Delta Airlines pulls service from Victoria International Airport

Major U.S. airline offered flights to Seattle, cites ‘business considerations’ for decision

Getting to Seattle from Vancouver Island will get a little trickier this fall as Delta Airlines has decided to suspend its service from Victoria International Airport in September.

Delta told employees of the decision last week and this week informed the Victoria Airport Authority.

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“We’re obviously disappointed. Delta is one of the largest airlines in the world and have an incredible network they have been building out of Seattle that offered tremendous connectivity for people on the Island,” said Victoria Airport Authority chief executive Geoff Dickson.

The last flight is scheduled for Sept. 2.

The daily service started in April 2016, offering three 40-minute flights a day to Seattle, and was part of a suite of new services from the airline intended to significantly increase capacity across its system.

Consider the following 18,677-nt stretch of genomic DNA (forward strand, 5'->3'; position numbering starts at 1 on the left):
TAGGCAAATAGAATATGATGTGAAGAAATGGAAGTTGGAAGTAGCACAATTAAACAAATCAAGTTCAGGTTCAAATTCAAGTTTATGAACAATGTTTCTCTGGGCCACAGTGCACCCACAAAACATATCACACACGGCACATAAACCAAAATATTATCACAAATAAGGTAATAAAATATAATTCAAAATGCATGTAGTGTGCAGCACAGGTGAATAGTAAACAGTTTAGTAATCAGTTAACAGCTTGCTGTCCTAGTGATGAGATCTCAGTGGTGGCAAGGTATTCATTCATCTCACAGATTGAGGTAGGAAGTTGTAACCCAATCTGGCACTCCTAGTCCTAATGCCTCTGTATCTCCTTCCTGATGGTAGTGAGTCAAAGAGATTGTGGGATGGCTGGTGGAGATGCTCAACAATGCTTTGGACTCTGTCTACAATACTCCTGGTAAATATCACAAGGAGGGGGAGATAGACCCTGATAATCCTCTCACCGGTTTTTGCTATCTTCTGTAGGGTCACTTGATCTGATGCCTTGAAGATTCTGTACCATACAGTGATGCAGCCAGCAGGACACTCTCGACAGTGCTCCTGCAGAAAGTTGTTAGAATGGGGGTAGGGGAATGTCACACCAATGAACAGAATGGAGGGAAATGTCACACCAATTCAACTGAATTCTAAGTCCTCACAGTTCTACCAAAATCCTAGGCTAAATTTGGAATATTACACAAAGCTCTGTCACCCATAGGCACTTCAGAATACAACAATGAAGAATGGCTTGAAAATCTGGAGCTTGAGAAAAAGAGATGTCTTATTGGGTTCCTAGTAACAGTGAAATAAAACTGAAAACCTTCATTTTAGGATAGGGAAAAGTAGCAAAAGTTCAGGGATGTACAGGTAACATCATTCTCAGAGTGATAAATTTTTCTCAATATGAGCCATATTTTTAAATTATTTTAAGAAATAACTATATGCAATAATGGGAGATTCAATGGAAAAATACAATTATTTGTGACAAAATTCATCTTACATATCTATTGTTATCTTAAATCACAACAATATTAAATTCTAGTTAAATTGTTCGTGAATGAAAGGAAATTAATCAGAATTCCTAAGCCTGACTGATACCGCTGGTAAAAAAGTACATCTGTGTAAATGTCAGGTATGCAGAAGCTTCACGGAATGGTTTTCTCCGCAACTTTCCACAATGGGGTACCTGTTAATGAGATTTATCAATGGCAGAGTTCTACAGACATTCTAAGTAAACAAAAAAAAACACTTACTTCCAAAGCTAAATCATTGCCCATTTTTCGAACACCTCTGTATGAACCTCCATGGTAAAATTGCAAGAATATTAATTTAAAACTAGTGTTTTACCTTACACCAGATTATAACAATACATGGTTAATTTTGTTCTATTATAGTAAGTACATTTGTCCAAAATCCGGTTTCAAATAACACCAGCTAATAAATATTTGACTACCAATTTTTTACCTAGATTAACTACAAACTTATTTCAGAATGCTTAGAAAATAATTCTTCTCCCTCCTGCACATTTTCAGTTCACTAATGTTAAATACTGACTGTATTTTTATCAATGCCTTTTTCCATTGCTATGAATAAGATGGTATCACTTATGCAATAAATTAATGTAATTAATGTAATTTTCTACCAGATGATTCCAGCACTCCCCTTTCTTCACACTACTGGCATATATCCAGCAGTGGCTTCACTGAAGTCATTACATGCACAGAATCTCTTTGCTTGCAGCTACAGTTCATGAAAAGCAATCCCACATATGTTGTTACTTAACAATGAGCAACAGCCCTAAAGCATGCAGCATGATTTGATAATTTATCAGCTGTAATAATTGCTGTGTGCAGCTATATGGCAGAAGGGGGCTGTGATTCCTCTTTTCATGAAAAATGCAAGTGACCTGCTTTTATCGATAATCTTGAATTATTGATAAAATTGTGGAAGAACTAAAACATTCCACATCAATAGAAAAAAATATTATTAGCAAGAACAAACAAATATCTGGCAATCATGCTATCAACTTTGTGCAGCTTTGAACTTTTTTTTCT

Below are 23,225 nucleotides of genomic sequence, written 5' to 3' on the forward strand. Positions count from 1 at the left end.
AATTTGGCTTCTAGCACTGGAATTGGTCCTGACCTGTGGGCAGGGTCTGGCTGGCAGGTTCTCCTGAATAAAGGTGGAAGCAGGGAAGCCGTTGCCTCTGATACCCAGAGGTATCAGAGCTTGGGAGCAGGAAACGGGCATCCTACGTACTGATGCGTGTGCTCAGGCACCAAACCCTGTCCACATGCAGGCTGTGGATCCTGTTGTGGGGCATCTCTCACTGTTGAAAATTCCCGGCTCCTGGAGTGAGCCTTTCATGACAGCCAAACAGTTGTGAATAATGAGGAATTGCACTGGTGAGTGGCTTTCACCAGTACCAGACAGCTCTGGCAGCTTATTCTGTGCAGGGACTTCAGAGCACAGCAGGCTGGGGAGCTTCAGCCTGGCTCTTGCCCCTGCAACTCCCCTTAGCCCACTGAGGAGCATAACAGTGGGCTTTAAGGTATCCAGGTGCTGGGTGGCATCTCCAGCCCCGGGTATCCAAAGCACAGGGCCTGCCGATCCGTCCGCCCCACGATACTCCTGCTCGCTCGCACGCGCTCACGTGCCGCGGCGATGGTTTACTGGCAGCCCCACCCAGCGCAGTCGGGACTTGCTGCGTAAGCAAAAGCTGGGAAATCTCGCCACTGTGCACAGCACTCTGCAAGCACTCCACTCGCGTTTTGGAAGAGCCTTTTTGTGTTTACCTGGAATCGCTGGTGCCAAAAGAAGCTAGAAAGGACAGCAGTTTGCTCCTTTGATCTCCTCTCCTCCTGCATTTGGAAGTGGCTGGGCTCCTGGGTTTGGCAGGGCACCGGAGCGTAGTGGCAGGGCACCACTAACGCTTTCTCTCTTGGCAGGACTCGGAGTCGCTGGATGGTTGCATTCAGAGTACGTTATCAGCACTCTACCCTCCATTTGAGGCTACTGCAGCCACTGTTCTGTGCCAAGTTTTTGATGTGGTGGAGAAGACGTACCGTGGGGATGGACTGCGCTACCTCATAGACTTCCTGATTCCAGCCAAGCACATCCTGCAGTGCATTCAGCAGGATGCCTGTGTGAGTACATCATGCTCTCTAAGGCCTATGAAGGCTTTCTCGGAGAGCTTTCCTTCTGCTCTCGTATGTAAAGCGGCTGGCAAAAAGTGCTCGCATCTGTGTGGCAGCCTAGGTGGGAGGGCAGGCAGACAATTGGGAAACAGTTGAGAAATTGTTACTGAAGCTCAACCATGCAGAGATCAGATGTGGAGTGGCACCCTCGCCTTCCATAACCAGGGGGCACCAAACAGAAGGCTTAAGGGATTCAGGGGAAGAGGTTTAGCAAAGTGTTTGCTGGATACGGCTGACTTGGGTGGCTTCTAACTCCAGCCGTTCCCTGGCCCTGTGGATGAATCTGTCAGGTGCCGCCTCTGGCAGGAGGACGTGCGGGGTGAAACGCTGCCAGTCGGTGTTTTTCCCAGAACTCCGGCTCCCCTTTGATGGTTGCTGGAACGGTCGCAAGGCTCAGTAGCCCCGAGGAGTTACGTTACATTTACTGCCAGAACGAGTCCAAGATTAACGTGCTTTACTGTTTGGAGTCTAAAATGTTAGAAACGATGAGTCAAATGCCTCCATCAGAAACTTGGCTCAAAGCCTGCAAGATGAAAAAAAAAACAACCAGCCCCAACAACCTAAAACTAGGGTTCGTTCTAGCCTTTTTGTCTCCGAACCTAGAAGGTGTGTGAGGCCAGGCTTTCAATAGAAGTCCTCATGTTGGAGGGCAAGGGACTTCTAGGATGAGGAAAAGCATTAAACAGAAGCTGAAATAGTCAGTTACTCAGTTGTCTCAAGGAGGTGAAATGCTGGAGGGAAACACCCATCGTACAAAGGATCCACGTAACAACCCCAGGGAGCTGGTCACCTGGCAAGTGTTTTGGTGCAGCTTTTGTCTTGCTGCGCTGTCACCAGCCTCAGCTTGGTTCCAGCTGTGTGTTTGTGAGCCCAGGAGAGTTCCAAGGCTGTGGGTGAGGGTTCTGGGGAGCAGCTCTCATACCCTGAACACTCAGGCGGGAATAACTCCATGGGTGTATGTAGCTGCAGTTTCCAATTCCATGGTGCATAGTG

When reached for comment, Delta would only say the company “continuously evaluates and optimizes its route network and has made the decision to end service between Seattle and Victoria out of business considerations.”

“Delta gave it a good shot; they’ve given it three years,” said Dickson, who noted their load numbers had been good since. “Airlines are always looking at the economics of routes and they have to make the highest and best use of their fleet.”

It’s the second big-name airline to cancel service from Victoria in the past year.

Last fall, United Airlines announced that after 10 years it would be discontinuing its United Express service between Victoria and San Francisco as of Jan. 7.

Dickson said that flight did very well in the summer, but suffered in the winter. He also noted it said nothing about the economics of flying out of Victoria.

“We were the last of the regional airports to have United service. They had pulled out of no-hub markets in Canada a number of years ago,” he said.

The loss of the two carriers represents a six per cent decrease in the number of flights out of Victoria daily.

“We have room to grow and we are very bullish on the market and the long-term trends for YYJ,” said Dickson, who added that he hopes Alaska Airlines might consider adding more capacity between Victoria and Seattle to pick up the slack.

Dickson said work on the $19.4-million expansion of the terminal is going well with the first phase expected to be complete in August, with the second phase due to be complete by the end of the year and the final stage done in the spring of 2020.

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